I had the pleasure of not only feasting on the above delicacy from Old West Ranch in Alberta, but I also had an amazing conversation with farmer and cheesemaker James Meservy. At the end of it I was convinced he should host his own radio show, the man is a natural story teller. But part of it is that he has an amazing story to tell.
You can read the piece in my article in today’s Globe and Mail, but I never have the space I wish I had to full tell a cheesemaker’s story…….so here’s a little bit about James, his wife Debbie and their journey to cheesemakerdom (they started off as beef farmers) which didn’t make it into the piece.
In 2003 “mad cow disease” had killed the beef industry and by 2007 the Meservy’s were selling off cattle to make bank payments (therefore cutting revenue at the same time). They had to do something drastic, “So naturally I thought, we’ll get water buffalo, isn’t that what everyone does?” says Mr. Meservy. He’d been fascinated with the animals since he discovered mozzarella was made from their milk during a childhood game of Trivial Pursuit and had already been researching the idea for a number of years. The couple encountered many stumbling blocks—from difficulty sourcing the water buffalos and once acquired, losing precious animals to illness. When he finally saw his big, spunky beasts for the first time, Mr. Meservy only half-jokes that his stomach sank “ I thought, I’m going to get killed, I can’t survive that.”
With no formal training other than a home cheese book and a half-day spent at a Vermont mozzarella plant he made his first batch of cheese in March 2010. Popping 10 balls of mozzarella into a jar he started canvassing Calgary restaurants. The response was overwhelmingly positive, his mozzarella is now on the menu at the renowned River Café (among others) and sold at Janice Beaton Fine Cheese.
James’ (and his family’s) perseverence seems like it could move mountains. Perhaps typical of many agricultural families. His cheese is pretty amazing. James says he’s not trying to replicate the Italian version, he’s doing his own thing. His goal was to create a more robust expression of the flavours normally found in buffalo mozarella and I think he really succeeded.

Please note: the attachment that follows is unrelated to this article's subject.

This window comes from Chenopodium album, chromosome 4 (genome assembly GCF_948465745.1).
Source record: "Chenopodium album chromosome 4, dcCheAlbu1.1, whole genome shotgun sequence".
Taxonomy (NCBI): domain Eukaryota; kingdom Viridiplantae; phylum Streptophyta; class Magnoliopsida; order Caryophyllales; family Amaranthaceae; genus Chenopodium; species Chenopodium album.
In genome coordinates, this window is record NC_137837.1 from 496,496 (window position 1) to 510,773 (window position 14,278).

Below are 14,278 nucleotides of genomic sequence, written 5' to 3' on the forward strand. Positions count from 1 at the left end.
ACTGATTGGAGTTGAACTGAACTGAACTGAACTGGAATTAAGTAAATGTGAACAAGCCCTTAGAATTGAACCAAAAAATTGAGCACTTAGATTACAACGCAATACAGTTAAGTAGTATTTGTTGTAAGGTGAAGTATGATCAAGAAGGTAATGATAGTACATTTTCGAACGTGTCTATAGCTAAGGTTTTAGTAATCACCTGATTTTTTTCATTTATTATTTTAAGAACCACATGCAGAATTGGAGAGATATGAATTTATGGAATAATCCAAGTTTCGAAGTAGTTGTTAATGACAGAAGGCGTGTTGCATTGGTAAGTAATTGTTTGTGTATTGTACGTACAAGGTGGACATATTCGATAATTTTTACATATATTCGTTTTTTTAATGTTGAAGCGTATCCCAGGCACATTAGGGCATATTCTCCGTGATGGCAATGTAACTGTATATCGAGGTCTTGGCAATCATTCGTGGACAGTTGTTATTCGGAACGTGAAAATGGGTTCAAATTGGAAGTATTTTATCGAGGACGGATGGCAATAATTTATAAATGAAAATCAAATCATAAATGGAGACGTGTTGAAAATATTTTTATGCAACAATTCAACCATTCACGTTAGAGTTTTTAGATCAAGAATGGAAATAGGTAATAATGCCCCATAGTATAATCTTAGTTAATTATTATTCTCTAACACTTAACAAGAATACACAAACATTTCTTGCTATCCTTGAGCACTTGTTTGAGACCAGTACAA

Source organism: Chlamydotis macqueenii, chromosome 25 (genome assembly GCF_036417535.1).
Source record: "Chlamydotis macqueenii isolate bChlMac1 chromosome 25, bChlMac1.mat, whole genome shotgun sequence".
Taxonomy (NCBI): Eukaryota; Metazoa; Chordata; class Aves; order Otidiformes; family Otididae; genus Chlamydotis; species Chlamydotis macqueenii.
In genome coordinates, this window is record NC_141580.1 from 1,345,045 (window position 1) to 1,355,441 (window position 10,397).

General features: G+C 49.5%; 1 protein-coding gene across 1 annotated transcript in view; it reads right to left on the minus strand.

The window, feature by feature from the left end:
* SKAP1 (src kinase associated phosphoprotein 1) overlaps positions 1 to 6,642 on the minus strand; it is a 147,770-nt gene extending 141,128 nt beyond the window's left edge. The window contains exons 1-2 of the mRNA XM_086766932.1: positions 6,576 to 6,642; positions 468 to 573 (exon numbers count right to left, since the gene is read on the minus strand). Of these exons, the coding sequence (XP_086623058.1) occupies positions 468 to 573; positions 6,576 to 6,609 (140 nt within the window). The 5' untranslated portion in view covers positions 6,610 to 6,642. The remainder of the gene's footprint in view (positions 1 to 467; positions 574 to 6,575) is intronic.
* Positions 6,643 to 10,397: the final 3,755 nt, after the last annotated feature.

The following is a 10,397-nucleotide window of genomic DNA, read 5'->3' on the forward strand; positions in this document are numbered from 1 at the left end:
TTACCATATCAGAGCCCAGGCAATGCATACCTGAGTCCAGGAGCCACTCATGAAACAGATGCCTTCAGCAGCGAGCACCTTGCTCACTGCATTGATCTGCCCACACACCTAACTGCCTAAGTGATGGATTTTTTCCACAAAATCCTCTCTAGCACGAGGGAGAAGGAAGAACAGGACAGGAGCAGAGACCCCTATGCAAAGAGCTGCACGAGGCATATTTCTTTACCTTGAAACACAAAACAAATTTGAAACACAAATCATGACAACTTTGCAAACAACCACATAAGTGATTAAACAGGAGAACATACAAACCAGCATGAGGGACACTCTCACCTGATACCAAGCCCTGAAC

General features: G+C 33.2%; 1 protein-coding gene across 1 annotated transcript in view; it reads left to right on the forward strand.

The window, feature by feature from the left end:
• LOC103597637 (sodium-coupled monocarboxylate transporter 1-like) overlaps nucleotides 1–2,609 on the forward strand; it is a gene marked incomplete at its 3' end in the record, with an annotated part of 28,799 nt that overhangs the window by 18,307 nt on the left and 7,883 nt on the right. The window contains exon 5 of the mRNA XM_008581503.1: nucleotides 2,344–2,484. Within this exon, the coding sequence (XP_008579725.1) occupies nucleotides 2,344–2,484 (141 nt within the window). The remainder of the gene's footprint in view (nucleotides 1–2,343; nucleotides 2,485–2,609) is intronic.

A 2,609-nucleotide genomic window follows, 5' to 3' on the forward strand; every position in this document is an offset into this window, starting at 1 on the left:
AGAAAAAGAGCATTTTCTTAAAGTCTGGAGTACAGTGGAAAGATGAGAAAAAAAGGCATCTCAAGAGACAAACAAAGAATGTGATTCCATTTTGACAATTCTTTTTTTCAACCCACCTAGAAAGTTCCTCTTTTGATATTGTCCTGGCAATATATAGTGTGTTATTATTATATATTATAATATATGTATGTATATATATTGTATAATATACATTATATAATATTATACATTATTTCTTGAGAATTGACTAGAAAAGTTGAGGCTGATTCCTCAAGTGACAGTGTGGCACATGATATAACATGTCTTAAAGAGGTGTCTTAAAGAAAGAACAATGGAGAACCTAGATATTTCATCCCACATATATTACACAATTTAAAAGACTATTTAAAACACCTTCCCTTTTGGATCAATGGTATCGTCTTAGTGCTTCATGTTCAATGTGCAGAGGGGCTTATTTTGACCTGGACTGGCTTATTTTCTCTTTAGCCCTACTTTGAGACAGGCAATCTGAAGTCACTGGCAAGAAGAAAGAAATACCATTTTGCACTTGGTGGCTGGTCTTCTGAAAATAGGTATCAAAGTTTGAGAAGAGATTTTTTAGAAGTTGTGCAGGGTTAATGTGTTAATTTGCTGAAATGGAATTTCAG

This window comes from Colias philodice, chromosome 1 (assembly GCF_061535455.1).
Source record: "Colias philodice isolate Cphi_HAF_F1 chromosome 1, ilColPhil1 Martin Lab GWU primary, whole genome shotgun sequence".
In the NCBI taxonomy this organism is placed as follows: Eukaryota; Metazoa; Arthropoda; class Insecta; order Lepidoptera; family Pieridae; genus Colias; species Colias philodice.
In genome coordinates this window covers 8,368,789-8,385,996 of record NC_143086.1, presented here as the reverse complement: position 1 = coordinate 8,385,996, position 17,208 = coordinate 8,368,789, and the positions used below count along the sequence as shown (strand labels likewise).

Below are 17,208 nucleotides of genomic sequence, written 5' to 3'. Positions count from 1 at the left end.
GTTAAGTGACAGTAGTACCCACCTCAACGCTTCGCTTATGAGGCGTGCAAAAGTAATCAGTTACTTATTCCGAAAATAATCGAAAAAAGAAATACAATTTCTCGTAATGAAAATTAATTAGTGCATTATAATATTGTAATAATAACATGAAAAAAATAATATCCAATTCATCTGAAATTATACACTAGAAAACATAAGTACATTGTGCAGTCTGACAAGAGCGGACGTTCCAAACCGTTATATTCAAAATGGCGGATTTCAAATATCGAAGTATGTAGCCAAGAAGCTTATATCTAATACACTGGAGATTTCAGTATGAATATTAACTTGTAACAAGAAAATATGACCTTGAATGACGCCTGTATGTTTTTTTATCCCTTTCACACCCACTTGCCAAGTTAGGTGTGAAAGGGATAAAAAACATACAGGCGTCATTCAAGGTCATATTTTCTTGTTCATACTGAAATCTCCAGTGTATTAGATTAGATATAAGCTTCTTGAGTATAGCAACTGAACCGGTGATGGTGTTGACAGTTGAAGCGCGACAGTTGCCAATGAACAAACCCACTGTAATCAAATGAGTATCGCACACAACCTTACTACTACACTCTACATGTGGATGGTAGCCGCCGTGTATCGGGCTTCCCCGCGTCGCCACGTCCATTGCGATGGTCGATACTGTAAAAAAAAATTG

Take the lid off one of the containers of his cheese and just the wonderful, fresh, milky aroma will convert you.
Contact James Meservy at firstname.lastname@example.org
4 responses to “Toast Post: Alberta’s Farmstead Buffalo Mozzarella”
Do you know where we can get this cheese in Edmonton???
I don’t think james is selling it yet in Edmonton. He wants to but is waiting to get more buffalo milking and get on a weekly schedule end of May I think (he currently makes cheese every 2 weeks). Do you know that cheese shop Everything Cheese? I imagine he might sell it there eventually, we had briefly talked about it. But, I would email him (info bottom of post) and maybe he can just send some? Plus, he might like knowing it is desired in Edmonton!
Interestingly enough, I did hear from James (thank you) and we both lived in Brazil at the same time in the early 90’s and both speak Portuguese. I do know Everything Cheese and shop there fairly often. As well, I almost opened a cheese shop myself around the time they opened. Small world! Thanks, love your blog.
I just happened upon the article today and emailed Mr. Meservy about perhaps purchasing the mozzarella from him directly. I DO hope he does start to sell in Edmonton, but in the meantime, I hope I can buy it from him
Thanks again for your blog…happened upon it too and I do enjoy reading it though I never post any comments …